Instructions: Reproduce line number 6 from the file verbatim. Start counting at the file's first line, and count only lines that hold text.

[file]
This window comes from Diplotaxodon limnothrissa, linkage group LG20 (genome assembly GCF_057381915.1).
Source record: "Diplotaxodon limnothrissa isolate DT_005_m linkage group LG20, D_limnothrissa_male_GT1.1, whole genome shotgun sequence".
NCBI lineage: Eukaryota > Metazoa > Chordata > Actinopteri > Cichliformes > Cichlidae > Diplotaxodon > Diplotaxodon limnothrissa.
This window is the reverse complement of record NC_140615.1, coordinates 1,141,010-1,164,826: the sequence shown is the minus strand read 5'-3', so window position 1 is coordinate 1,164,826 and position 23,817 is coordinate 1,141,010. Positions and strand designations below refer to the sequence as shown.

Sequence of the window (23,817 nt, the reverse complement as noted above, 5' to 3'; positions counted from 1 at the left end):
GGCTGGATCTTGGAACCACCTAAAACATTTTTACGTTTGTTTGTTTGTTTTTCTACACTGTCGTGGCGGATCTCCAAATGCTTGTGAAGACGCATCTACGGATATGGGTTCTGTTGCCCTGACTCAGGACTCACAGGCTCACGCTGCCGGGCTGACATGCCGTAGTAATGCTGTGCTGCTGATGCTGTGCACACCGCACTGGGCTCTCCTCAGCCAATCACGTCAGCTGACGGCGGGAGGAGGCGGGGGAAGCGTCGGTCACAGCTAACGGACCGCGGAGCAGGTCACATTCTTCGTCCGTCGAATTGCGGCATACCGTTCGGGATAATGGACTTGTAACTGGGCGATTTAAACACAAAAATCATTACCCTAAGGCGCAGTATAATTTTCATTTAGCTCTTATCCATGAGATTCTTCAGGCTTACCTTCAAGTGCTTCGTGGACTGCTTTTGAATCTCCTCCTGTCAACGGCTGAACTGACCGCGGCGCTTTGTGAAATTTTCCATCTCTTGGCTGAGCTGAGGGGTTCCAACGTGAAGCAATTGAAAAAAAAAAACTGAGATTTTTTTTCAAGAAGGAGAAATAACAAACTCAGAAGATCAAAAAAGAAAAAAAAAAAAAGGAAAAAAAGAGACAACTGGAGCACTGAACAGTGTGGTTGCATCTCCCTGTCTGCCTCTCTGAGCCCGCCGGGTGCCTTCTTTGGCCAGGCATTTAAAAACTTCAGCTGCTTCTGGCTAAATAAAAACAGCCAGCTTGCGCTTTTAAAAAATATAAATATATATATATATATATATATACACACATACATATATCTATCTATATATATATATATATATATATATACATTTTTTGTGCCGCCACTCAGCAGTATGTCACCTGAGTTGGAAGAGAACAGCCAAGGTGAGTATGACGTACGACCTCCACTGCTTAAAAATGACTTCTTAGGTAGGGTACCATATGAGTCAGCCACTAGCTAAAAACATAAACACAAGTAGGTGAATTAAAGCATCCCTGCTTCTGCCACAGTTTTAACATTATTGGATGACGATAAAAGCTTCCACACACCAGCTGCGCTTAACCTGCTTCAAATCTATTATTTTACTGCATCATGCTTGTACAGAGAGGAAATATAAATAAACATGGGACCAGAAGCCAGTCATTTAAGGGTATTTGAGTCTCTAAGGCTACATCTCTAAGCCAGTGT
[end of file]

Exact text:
GGCTGGATCTTGGAACCACCTAAAACATTTTTACGTTTGTTTGTTTGTTTTTCTACACTGTCGTGGCGGATCTCCAAATGCTTGTGAAGACGCATCTACGGATATGGGTTCTGTTGCCCTGACTCAGGACTCACAGGCTCACGCTGCCGGGCTGACATGCCGTAGTAATGCTGTGCTGCTGATGCTGTGCACACCGCACTGGGCTCTCCTCAGCCAATCACGTCAGCTGACGGCGGGAGGAGGCGGGGGAAGCGTCGGTCACAGCTAACGGACCGCGGAGCAGGTCACATTCTTCGTCCGTCGAATTGCGGCATACCGTTCGGGATAATGGACTTGTAACTGGGCGATTTAAACACAAAAATCATTACCCTAAGGCGCAGTATAATTTTCATTTAGCTCTTATCCATGAGATTCTTCAGGCTTACCTTCAAGTGCTTCGTGGACTGCTTTTGAATCTCCTCCTGTCAACGGCTGAACTGACCGCGGCGCTTTGTGAAATTTTCCATCTCTTGGCTGAGCTGAGGGGTTCCAACGTGAAGCAATTGAAAAAAAAAAACTGAGATTTTTTTTCAAGAAGGAGAAATAACAAACTCAGAAGATCAAAAAAGAAAAAAAAAAAAAGGAAAAAAAGAGACAACTGGAGCACTGAACAGTGTGGTTGCATCTCCCTGTCTGCCTCTCTGAGCCCGCCGGGTGCCTTCTTTGGCCAGGCATTTAAAAACTTCAGCTGCTTCTGGCTAAATAAAAACAGCCAGCTTGCGCTTTTAAAAAATATAAATATATATATATATATATATATACACACATACATATATCTATCTATATATATATATATATATATATATACATTTTTTGTGCCGCCACTCAGCAGTATGTCACCTGAGTTGGAAGAGAACAGCCAAGGTGAGTATGACGTACGACCTCCACTGCTTAAAAATGACTTCTTAGGTAGGGTACCATATGAGTCAGCCACTAGCTAAAAACATAAACACAAGTAGGTGAATTAAAGCATCCCTGCTTCTGCCACAGTTTTAACATTATTGGATGACGATAAAAGCTTCCACACACCAGCTGCGCTTAACCTGCTTCAAATCTATTATTTTACTGCATCATGCTTGTACAGAGAGGAAATATAAATAAACATGGGACCAGAAGCCAGTCATTTAAGGGTATTTGAGTCTCTAAGGCTACATCTCTAAGCCAGTGT